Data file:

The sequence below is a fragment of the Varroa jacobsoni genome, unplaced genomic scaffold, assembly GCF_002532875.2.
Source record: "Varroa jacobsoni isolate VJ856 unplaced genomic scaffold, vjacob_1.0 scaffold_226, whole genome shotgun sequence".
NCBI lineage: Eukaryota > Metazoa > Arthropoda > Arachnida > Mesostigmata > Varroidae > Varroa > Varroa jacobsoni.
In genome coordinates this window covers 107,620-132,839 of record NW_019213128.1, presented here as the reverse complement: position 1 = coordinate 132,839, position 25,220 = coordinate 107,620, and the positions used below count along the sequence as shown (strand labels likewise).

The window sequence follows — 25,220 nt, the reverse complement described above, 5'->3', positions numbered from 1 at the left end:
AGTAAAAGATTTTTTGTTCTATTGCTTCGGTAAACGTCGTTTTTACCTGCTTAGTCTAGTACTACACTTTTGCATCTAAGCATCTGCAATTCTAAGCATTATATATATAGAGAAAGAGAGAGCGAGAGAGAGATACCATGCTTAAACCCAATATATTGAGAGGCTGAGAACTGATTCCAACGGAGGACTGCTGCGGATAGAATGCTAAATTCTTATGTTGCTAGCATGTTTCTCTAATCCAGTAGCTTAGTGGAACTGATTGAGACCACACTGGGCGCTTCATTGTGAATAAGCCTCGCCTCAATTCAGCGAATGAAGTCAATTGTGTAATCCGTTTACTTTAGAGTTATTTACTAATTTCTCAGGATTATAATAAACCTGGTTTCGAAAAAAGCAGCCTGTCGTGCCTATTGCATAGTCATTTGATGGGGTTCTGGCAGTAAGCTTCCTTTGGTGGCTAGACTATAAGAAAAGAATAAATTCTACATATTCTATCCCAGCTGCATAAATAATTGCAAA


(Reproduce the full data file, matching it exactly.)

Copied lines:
The sequence below is a fragment of the Varroa jacobsoni genome, unplaced genomic scaffold, assembly GCF_002532875.2.
Source record: "Varroa jacobsoni isolate VJ856 unplaced genomic scaffold, vjacob_1.0 scaffold_226, whole genome shotgun sequence".
NCBI lineage: Eukaryota > Metazoa > Arthropoda > Arachnida > Mesostigmata > Varroidae > Varroa > Varroa jacobsoni.
In genome coordinates this window covers 107,620-132,839 of record NW_019213128.1, presented here as the reverse complement: position 1 = coordinate 132,839, position 25,220 = coordinate 107,620, and the positions used below count along the sequence as shown (strand labels likewise).

The window sequence follows — 25,220 nt, the reverse complement described above, 5'->3', positions numbered from 1 at the left end:
AGTAAAAGATTTTTTGTTCTATTGCTTCGGTAAACGTCGTTTTTACCTGCTTAGTCTAGTACTACACTTTTGCATCTAAGCATCTGCAATTCTAAGCATTATATATATAGAGAAAGAGAGAGCGAGAGAGAGATACCATGCTTAAACCCAATATATTGAGAGGCTGAGAACTGATTCCAACGGAGGACTGCTGCGGATAGAATGCTAAATTCTTATGTTGCTAGCATGTTTCTCTAATCCAGTAGCTTAGTGGAACTGATTGAGACCACACTGGGCGCTTCATTGTGAATAAGCCTCGCCTCAATTCAGCGAATGAAGTCAATTGTGTAATCCGTTTACTTTAGAGTTATTTACTAATTTCTCAGGATTATAATAAACCTGGTTTCGAAAAAAGCAGCCTGTCGTGCCTATTGCATAGTCATTTGATGGGGTTCTGGCAGTAAGCTTCCTTTGGTGGCTAGACTATAAGAAAAGAATAAATTCTACATATTCTATCCCAGCTGCATAAATAATTGCAAA